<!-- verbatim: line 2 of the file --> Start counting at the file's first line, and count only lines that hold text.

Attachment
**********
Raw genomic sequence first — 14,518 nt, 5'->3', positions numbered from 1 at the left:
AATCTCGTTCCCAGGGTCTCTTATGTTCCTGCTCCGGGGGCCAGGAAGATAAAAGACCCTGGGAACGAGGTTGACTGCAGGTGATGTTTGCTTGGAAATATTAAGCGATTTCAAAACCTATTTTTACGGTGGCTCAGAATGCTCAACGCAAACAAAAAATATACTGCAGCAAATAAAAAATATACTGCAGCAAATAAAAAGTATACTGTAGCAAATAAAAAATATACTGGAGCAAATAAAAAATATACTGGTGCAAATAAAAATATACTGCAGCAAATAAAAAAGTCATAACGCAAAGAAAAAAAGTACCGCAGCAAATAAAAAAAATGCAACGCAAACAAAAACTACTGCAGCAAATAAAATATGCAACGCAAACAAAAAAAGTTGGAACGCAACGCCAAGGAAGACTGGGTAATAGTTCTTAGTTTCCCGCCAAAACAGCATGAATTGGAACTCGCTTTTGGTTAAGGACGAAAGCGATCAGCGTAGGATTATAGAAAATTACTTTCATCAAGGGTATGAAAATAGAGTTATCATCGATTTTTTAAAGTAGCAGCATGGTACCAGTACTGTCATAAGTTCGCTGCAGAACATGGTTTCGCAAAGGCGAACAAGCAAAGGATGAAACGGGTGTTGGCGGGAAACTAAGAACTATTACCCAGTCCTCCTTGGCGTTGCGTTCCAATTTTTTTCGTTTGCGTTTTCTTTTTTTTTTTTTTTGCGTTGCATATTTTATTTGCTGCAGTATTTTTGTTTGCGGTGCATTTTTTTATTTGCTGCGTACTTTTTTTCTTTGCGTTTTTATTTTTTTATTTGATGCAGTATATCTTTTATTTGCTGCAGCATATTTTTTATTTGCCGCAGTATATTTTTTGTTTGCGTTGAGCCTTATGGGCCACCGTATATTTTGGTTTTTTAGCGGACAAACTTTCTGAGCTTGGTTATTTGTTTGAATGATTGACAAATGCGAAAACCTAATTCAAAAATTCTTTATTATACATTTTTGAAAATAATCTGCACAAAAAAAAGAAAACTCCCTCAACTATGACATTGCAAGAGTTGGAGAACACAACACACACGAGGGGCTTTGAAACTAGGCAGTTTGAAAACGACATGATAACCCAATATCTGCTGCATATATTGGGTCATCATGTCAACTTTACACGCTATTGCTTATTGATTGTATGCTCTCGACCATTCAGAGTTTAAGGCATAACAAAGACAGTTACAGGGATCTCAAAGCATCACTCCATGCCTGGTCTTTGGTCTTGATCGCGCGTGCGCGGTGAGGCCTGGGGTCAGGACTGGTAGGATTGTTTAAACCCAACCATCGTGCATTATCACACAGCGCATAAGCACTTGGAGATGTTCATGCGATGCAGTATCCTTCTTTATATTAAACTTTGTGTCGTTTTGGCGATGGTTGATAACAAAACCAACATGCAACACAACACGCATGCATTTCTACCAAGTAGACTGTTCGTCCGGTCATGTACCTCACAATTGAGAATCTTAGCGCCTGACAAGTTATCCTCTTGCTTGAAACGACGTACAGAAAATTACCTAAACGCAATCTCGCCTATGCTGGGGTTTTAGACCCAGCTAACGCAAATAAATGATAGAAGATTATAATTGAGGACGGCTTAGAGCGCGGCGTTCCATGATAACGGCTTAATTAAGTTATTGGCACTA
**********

AATCTCGTTCCCAGGGTCTCTTATGTTCCTGCTCCGGGGGCCAGGAAGATAAAAGACCCTGGGAACGAGGTTGACTGCAGGTGATGTTTGCTTGGAAATATTAAGCGATTTCAAAACCTATTTTTACGGTGGCTCAGAATGCTCAACGCAAACAAAAAATATACTGCAGCAAATAAAAAATATACTGCAGCAAATAAAAAGTATACTGTAGCAAATAAAAAATATACTGGAGCAAATAAAAAATATACTGGTGCAAATAAAAATATACTGCAGCAAATAAAAAAGTCATAACGCAAAGAAAAAAAGTACCGCAGCAAATAAAAAAAATGCAACGCAAACAAAAACTACTGCAGCAAATAAAATATGCAACGCAAACAAAAAAAGTTGGAACGCAACGCCAAGGAAGACTGGGTAATAGTTCTTAGTTTCCCGCCAAAACAGCATGAATTGGAACTCGCTTTTGGTTAAGGACGAAAGCGATCAGCGTAGGATTATAGAAAATTACTTTCATCAAGGGTATGAAAATAGAGTTATCATCGATTTTTTAAAGTAGCAGCATGGTACCAGTACTGTCATAAGTTCGCTGCAGAACATGGTTTCGCAAAGGCGAACAAGCAAAGGATGAAACGGGTGTTGGCGGGAAACTAAGAACTATTACCCAGTCCTCCTTGGCGTTGCGTTCCAATTTTTTTCGTTTGCGTTTTCTTTTTTTTTTTTTTTGCGTTGCATATTTTATTTGCTGCAGTATTTTTGTTTGCGGTGCATTTTTTTATTTGCTGCGTACTTTTTTTCTTTGCGTTTTTATTTTTTTATTTGATGCAGTATATCTTTTATTTGCTGCAGCATATTTTTTATTTGCCGCAGTATATTTTTTGTTTGCGTTGAGCCTTATGGGCCACCGTATATTTTGGTTTTTTAGCGGACAAACTTTCTGAGCTTGGTTATTTGTTTGAATGATTGACAAATGCGAAAACCTAATTCAAAAATTCTTTATTATACATTTTTGAAAATAATCTGCACAAAAAAAAGAAAACTCCCTCAACTATGACATTGCAAGAGTTGGAGAACACAACACACACGAGGGGCTTTGAAACTAGGCAGTTTGAAAACGACATGATAACCCAATATCTGCTGCATATATTGGGTCATCATGTCAACTTTACACGCTATTGCTTATTGATTGTATGCTCTCGACCATTCAGAGTTTAAGGCATAACAAAGACAGTTACAGGGATCTCAAAGCATCACTCCATGCCTGGTCTTTGGTCTTGATCGCGCGTGCGCGGTGAGGCCTGGGGTCAGGACTGGTAGGATTGTTTAAACCCAACCATCGTGCATTATCACACAGCGCATAAGCACTTGGAGATGTTCATGCGATGCAGTATCCTTCTTTATATTAAACTTTGTGTCGTTTTGGCGATGGTTGATAACAAAACCAACATGCAACACAACACGCATGCATTTCTACCAAGTAGACTGTTCGTCCGGTCATGTACCTCACAATTGAGAATCTTAGCGCCTGACAAGTTATCCTCTTGCTTGAAACGACGTACAGAAAATTACCTAAACGCAATCTCGCCTATGCTGGGGTTTTAGACCCAGCTAACGCAAATAAATGATAGAAGATTATAATTGAGGACGGCTTAGAGCGCGGCGTTCCATGATAACGGCTTAATTAAGTTATTGGCACTA